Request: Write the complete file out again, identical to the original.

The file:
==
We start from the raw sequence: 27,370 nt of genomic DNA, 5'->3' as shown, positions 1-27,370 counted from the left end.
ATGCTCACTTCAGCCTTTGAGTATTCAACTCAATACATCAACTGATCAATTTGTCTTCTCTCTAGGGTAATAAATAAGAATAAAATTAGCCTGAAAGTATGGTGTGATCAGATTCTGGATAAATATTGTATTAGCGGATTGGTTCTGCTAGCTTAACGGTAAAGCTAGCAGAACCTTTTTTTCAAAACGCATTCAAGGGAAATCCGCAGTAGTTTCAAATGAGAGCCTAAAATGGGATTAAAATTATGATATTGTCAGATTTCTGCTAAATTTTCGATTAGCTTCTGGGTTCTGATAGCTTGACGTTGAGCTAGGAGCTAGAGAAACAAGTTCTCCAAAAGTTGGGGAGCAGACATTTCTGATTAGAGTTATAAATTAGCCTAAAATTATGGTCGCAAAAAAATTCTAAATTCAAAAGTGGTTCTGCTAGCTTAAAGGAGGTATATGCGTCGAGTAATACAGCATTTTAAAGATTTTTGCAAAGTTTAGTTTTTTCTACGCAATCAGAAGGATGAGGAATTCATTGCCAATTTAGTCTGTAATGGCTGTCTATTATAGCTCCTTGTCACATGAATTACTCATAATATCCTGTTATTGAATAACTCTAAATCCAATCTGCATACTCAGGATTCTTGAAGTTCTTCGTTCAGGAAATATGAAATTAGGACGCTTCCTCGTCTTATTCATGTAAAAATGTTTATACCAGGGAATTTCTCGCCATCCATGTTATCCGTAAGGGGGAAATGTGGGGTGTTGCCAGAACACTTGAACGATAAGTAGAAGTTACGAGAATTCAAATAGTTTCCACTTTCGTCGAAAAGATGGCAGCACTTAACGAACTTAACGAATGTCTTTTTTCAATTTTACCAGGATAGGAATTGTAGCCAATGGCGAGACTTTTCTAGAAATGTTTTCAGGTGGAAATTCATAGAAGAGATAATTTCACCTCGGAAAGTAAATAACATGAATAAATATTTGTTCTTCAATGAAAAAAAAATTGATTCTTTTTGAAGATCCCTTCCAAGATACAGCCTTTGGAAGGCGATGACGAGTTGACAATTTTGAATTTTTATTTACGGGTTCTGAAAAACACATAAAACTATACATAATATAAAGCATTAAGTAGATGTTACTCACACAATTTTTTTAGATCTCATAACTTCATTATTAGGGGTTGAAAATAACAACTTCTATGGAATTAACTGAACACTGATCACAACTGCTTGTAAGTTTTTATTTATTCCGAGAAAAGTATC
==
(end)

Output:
We start from the raw sequence: 27,370 nt of genomic DNA, 5'->3' as shown, positions 1-27,370 counted from the left end.
ATGCTCACTTCAGCCTTTGAGTATTCAACTCAATACATCAACTGATCAATTTGTCTTCTCTCTAGGGTAATAAATAAGAATAAAATTAGCCTGAAAGTATGGTGTGATCAGATTCTGGATAAATATTGTATTAGCGGATTGGTTCTGCTAGCTTAACGGTAAAGCTAGCAGAACCTTTTTTTCAAAACGCATTCAAGGGAAATCCGCAGTAGTTTCAAATGAGAGCCTAAAATGGGATTAAAATTATGATATTGTCAGATTTCTGCTAAATTTTCGATTAGCTTCTGGGTTCTGATAGCTTGACGTTGAGCTAGGAGCTAGAGAAACAAGTTCTCCAAAAGTTGGGGAGCAGACATTTCTGATTAGAGTTATAAATTAGCCTAAAATTATGGTCGCAAAAAAATTCTAAATTCAAAAGTGGTTCTGCTAGCTTAAAGGAGGTATATGCGTCGAGTAATACAGCATTTTAAAGATTTTTGCAAAGTTTAGTTTTTTCTACGCAATCAGAAGGATGAGGAATTCATTGCCAATTTAGTCTGTAATGGCTGTCTATTATAGCTCCTTGTCACATGAATTACTCATAATATCCTGTTATTGAATAACTCTAAATCCAATCTGCATACTCAGGATTCTTGAAGTTCTTCGTTCAGGAAATATGAAATTAGGACGCTTCCTCGTCTTATTCATGTAAAAATGTTTATACCAGGGAATTTCTCGCCATCCATGTTATCCGTAAGGGGGAAATGTGGGGTGTTGCCAGAACACTTGAACGATAAGTAGAAGTTACGAGAATTCAAATAGTTTCCACTTTCGTCGAAAAGATGGCAGCACTTAACGAACTTAACGAATGTCTTTTTTCAATTTTACCAGGATAGGAATTGTAGCCAATGGCGAGACTTTTCTAGAAATGTTTTCAGGTGGAAATTCATAGAAGAGATAATTTCACCTCGGAAAGTAAATAACATGAATAAATATTTGTTCTTCAATGAAAAAAAAATTGATTCTTTTTGAAGATCCCTTCCAAGATACAGCCTTTGGAAGGCGATGACGAGTTGACAATTTTGAATTTTTATTTACGGGTTCTGAAAAACACATAAAACTATACATAATATAAAGCATTAAGTAGATGTTACTCACACAATTTTTTTAGATCTCATAACTTCATTATTAGGGGTTGAAAATAACAACTTCTATGGAATTAACTGAACACTGATCACAACTGCTTGTAAGTTTTTATTTATTCCGAGAAAAGTATC